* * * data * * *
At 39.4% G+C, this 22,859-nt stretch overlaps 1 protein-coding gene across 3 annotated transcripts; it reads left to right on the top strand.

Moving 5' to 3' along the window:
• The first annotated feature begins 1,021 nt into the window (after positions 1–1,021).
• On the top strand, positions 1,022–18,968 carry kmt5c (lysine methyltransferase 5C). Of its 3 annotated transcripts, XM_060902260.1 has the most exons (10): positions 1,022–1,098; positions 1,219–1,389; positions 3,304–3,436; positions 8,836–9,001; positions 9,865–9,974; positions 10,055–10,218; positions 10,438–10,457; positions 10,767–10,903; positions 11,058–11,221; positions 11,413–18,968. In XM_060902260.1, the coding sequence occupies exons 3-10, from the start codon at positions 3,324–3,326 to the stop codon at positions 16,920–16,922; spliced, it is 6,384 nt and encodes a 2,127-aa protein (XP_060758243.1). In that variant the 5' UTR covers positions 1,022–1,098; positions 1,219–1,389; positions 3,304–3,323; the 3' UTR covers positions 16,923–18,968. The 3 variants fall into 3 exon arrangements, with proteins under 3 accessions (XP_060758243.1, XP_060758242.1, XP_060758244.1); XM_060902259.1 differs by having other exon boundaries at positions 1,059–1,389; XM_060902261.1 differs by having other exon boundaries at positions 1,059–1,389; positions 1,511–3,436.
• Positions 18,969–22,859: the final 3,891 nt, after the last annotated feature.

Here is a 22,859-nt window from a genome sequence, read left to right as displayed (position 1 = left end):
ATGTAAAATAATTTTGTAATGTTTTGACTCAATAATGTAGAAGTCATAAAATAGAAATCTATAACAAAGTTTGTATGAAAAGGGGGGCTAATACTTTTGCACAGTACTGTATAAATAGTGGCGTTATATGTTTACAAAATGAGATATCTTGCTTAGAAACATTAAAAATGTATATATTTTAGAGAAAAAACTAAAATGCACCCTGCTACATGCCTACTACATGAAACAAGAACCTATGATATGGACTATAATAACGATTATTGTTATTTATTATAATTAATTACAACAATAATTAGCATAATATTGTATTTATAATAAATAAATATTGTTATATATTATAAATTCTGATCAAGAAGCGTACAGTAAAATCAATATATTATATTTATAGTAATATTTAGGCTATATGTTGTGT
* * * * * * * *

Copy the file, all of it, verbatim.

At 39.4% G+C, this 22,859-nt stretch overlaps 1 protein-coding gene across 3 annotated transcripts; it reads left to right on the top strand.

Moving 5' to 3' along the window:
• The first annotated feature begins 1,021 nt into the window (after positions 1–1,021).
• On the top strand, positions 1,022–18,968 carry kmt5c (lysine methyltransferase 5C). Of its 3 annotated transcripts, XM_060902260.1 has the most exons (10): positions 1,022–1,098; positions 1,219–1,389; positions 3,304–3,436; positions 8,836–9,001; positions 9,865–9,974; positions 10,055–10,218; positions 10,438–10,457; positions 10,767–10,903; positions 11,058–11,221; positions 11,413–18,968. In XM_060902260.1, the coding sequence occupies exons 3-10, from the start codon at positions 3,324–3,326 to the stop codon at positions 16,920–16,922; spliced, it is 6,384 nt and encodes a 2,127-aa protein (XP_060758243.1). In that variant the 5' UTR covers positions 1,022–1,098; positions 1,219–1,389; positions 3,304–3,323; the 3' UTR covers positions 16,923–18,968. The 3 variants fall into 3 exon arrangements, with proteins under 3 accessions (XP_060758243.1, XP_060758242.1, XP_060758244.1); XM_060902259.1 differs by having other exon boundaries at positions 1,059–1,389; XM_060902261.1 differs by having other exon boundaries at positions 1,059–1,389; positions 1,511–3,436.
• Positions 18,969–22,859: the final 3,891 nt, after the last annotated feature.

Here is a 22,859-nt window from a genome sequence, read left to right as displayed (position 1 = left end):
ATGTAAAATAATTTTGTAATGTTTTGACTCAATAATGTAGAAGTCATAAAATAGAAATCTATAACAAAGTTTGTATGAAAAGGGGGGCTAATACTTTTGCACAGTACTGTATAAATAGTGGCGTTATATGTTTACAAAATGAGATATCTTGCTTAGAAACATTAAAAATGTATATATTTTAGAGAAAAAACTAAAATGCACCCTGCTACATGCCTACTACATGAAACAAGAACCTATGATATGGACTATAATAACGATTATTGTTATTTATTATAATTAATTACAACAATAATTAGCATAATATTGTATTTATAATAAATAAATATTGTTATATATTATAAATTCTGATCAAGAAGCGTACAGTAAAATCAATATATTATATTTATAGTAATATTTAGGCTATATGTTGTGT